Magisterial enquiry into Shopian firing: Activists call probes in Jammu and Kashmir a farce, urge govt not to be a roadblock
Jammu and Kashmir government may have ordered a magisterial enquiry into the killings of two youngsters in Shopian district on Saturday but everyone, including the government, knows such probes are merely an 'eyewash' meant to prolong the agony of victims and their families by setting up obstacles in their pursuit of justice.
A genius of our times, Albert Einstein astutely defined insanity as "doing the same thing over and over again, and expecting different results." Jammu and Kashmir government may have ordered a magisterial enquiry into the killings of two youngsters in Shopian district on Saturday but everyone, including the government, knows such probes are merely an "eyewash" meant to prolong the agony of victims and their families by setting up obstacles in their pursuit of justice.
"There is nothing like magisterial enquiry. Our army enjoys impunity under AFSPA in Jammu and Kashmir. They (army) have their own court… lodge as many FIRs as you want… police FIRs don't work (against army)," Ravinder Raina, a ruling BJP legislator told reporters on the sidelines of an army function in Nowshera."What army did was an act of self-defence, for the security of the nation and as per law… it was extremely important and much needed… army did the right thing," he added.
According to a senior official from Jammu and Kashmir government's home department, more than 400 judicial probes have been ordered by different state governments since the insurgency broke out in the region in early nineties. "These include cases where large number of people were killed in a single instance, like the 1993 Bijbehara killings," he said referring to the incident which fanned flames of secession in Kashmir.
On the afternoon of 22 October, 1993, soldiers of the Border Security Force (BSF) opened fire on protesters who had gathered in a public park in Bijbehara town to protest against the military siege of Hazratbal shrine. At least, 43 civilians were killed that day. The magisterial enquiry found the BSF personnel "committed offence out of vengeance and their barbarous act was deliberate and well planned", the report said, terming the firing as "unprovoked".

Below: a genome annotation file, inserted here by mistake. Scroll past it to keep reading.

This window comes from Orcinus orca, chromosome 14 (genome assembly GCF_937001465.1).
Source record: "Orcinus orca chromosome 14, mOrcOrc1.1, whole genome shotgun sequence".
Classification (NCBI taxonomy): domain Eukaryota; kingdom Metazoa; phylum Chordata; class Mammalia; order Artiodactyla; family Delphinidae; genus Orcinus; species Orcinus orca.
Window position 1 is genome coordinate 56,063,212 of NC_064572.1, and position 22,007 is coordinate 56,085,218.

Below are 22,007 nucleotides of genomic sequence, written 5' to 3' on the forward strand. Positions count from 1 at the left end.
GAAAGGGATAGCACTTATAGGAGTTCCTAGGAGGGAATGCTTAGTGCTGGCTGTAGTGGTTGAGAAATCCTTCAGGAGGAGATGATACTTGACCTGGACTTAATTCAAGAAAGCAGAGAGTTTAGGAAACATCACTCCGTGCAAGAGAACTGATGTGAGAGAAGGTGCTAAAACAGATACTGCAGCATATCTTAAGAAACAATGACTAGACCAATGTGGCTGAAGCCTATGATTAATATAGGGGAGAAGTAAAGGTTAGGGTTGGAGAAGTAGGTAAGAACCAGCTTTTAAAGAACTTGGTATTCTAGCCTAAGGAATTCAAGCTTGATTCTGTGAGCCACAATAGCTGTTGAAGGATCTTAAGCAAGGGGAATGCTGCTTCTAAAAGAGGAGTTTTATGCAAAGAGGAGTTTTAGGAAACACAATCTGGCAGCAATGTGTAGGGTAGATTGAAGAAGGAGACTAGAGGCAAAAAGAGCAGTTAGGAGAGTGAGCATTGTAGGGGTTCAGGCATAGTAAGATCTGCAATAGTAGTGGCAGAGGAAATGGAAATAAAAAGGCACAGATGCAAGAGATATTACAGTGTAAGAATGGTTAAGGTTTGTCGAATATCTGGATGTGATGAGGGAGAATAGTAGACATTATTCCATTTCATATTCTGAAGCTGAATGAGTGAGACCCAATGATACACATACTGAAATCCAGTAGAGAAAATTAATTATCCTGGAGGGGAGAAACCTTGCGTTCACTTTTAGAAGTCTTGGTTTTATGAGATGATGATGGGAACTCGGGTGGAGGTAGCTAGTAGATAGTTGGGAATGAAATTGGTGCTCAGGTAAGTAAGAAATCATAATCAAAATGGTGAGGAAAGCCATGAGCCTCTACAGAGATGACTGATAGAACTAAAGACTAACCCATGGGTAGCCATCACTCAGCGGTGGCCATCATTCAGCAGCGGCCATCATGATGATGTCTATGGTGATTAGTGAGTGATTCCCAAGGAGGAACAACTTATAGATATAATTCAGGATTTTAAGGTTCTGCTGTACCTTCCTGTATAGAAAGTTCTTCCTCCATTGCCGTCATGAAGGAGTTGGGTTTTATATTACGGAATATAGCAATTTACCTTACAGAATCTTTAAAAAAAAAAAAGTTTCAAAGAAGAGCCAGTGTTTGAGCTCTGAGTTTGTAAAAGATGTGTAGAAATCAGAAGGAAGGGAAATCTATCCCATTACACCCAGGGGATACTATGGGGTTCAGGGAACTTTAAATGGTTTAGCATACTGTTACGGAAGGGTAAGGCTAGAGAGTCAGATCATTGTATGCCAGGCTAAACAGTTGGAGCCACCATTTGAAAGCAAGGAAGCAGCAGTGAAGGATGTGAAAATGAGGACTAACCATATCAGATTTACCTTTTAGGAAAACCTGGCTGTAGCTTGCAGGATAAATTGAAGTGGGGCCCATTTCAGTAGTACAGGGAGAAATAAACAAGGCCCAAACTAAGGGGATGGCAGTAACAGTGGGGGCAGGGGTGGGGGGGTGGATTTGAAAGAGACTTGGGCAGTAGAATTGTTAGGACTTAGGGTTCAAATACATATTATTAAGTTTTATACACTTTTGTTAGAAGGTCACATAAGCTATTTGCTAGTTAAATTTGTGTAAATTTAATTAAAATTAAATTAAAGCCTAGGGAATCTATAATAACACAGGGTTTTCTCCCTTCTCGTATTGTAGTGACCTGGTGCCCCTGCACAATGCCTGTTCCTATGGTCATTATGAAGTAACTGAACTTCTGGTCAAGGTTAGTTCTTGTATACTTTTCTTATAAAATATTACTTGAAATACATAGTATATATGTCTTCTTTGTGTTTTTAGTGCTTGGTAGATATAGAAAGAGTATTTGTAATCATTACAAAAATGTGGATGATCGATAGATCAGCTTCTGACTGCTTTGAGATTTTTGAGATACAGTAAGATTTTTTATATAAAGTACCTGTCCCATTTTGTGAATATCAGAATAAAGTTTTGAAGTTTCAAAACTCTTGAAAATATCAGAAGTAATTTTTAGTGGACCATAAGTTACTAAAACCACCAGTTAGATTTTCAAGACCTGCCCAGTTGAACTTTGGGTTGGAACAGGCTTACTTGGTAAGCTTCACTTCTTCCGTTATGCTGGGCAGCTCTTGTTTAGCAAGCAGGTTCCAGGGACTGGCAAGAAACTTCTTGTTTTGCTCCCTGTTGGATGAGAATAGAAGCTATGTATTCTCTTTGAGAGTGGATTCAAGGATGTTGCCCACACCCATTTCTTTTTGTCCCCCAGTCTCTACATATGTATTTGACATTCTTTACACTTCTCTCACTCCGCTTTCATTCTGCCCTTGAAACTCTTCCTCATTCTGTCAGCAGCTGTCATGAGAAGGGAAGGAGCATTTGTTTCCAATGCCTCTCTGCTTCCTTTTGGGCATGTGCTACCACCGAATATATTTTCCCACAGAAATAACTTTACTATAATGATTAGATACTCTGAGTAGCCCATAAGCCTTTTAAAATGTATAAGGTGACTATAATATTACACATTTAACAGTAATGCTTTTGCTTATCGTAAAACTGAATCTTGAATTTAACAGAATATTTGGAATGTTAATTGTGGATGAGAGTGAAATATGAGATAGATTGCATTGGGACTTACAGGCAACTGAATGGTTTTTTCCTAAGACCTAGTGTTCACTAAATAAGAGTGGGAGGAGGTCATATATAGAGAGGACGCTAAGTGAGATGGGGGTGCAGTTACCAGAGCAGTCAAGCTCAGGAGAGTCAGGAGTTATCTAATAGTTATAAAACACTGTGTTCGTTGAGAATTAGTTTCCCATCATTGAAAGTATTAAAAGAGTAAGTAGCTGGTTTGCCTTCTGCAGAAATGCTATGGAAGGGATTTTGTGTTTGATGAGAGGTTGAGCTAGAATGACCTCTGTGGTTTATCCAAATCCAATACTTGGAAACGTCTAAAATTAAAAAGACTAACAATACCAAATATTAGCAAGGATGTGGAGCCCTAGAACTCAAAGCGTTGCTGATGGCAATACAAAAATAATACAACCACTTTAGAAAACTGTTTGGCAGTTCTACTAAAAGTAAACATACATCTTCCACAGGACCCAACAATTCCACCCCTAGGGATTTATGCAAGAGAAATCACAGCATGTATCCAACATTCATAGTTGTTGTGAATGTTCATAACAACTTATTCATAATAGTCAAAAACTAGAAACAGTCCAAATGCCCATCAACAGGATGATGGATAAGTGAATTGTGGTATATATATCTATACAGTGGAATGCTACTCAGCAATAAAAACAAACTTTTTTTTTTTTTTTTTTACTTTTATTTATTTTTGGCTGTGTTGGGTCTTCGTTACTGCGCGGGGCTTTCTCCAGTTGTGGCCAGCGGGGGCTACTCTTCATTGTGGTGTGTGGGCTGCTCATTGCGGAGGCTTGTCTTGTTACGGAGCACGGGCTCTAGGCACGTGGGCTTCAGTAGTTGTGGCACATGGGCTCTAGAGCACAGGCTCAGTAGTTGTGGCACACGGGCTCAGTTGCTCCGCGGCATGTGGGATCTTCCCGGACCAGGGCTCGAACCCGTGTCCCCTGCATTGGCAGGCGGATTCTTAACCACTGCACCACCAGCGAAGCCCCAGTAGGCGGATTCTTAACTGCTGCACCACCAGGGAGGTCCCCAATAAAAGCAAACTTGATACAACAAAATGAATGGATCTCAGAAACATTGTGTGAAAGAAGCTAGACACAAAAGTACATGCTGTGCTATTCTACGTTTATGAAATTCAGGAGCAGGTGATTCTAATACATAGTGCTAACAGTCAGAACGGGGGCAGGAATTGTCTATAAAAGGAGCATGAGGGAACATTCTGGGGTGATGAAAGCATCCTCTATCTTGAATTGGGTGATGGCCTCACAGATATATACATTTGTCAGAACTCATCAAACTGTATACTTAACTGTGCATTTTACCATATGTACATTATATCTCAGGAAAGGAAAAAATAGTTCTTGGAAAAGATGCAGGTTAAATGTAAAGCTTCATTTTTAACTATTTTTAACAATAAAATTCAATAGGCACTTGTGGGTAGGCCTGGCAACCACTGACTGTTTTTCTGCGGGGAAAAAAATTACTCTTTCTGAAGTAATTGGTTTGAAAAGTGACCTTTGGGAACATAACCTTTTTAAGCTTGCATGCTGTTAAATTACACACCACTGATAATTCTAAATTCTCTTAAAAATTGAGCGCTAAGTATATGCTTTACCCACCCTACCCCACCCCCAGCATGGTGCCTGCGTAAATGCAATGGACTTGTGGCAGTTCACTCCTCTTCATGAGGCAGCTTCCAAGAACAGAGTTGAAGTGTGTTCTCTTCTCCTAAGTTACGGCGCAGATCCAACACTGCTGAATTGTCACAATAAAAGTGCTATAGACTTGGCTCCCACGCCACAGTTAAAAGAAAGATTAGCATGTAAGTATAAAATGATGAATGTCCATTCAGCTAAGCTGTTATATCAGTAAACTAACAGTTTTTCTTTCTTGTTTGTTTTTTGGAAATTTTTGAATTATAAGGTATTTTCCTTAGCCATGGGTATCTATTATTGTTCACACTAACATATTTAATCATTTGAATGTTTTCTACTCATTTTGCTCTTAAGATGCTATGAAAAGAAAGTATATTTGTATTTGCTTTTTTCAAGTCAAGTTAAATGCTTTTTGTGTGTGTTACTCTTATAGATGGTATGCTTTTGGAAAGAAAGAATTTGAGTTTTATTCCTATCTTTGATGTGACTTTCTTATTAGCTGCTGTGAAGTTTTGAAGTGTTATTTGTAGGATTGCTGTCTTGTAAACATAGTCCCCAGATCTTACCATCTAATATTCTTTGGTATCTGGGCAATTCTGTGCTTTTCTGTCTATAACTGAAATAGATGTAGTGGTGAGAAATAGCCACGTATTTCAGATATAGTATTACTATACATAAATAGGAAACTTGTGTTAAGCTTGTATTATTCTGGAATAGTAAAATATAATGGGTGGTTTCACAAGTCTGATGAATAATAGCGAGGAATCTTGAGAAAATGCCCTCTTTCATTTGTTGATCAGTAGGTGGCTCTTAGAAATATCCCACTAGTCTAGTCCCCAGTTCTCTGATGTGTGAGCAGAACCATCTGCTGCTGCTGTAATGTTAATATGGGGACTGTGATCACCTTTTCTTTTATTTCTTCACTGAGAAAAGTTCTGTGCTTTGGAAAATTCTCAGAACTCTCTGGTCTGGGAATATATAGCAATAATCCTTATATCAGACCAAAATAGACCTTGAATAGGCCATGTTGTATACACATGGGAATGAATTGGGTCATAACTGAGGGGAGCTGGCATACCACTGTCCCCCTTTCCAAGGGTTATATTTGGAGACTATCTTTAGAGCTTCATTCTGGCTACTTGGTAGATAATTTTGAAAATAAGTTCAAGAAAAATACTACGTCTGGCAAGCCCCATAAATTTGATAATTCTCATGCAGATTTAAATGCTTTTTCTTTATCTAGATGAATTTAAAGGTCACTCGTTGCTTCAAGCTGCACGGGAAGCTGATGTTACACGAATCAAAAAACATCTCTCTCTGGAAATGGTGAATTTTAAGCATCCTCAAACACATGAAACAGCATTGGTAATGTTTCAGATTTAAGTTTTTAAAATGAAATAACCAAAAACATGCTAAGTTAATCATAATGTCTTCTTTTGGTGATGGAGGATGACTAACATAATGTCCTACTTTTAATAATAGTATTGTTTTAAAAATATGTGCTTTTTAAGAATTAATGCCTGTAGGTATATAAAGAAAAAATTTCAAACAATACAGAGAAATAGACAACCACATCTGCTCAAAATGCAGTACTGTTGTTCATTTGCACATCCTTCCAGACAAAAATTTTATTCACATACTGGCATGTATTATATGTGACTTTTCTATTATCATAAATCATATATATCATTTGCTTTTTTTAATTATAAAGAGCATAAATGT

After a protracted legal battle which went all the way up to the Supreme Court, the case got a quiet burial. When the National Human Rights Commission recommended a parallel criminal prosecution based on the magisterial inquiry, the BSF set up roadblocks and the Centre finally turned down the NHRC plea in the apex court to provide information on the alleged court martial proceedings of the accused, in the name of “national interest”.
"All these probes are a farce and are announced only to pacify public anger and not to provide justice. In most cases, the government itself, instead of facilitating justice, becomes a roadblock, which puts a question mark on the credibility of government as well as the judicial system," Khurram Pervez, a prominent rights activist based in Srinagar, told Firstpost.
Khurram is also the convener of Jammu Kashmir Coalition of Civil Society. According to JKCCS, since 2003 close to 180 investigations have been ordered by the Jammu and Kashmir government with little or no justice for victims. "The enquiries serves the purpose of an ‘official cover up’. The outcome doesn’t lead to prosecution of accused. Blaming the slain persons for their murder is the standard operating procedure of the government which leads to denial of justice," Khurram told Firstpost.
Civilian killings is not a new phenomenon in Kashmir. The worst year for the civilian population in Kashmir over these years of political turmoil has been 2002 when 1,008 deaths, almost three civilian killings per day, were recorded. Besides 1,707 militants, 453 security personnel were also killed in that year. Though not all killings have been probed via a magisterial inquiry, the result is nearly similar in both ways — denial of justice.
Given the dubious nature of such probes, it is highly unlikely that the two youngsters, who were shot dead by the Army's Garhwal unit in Shopian, will ever get justice. At most, they will become part of the statistics that inform the blood-soaked history of Kashmir.
When the rage of the 2010 uprising had not even subsided, Mehbooba Mufti, then the Leader of Opposition in the state Assembly, had taken out out a march from her party headquarters in Srinagar to the civil secretariat, "Kashmir has become a killing field, where every day bullets are fired and innocent people get killed. But there is no accountability in the government, nobody is being held responsible or punished for these incidents and only commissions are being ordered with no results till date," Mufti had said.
Today, as chief minister of the state who had promised to deliver justice for the victims of state high-handedness, Mehbooba is employing the same, worn-out measures, and, perhaps, expecting them to deliver different results. The least this government can do as a remedial measure is to stop mocking itself and the victims, do away with the practice of announcing 'magisterial probes' and save itself from further embarrassment.
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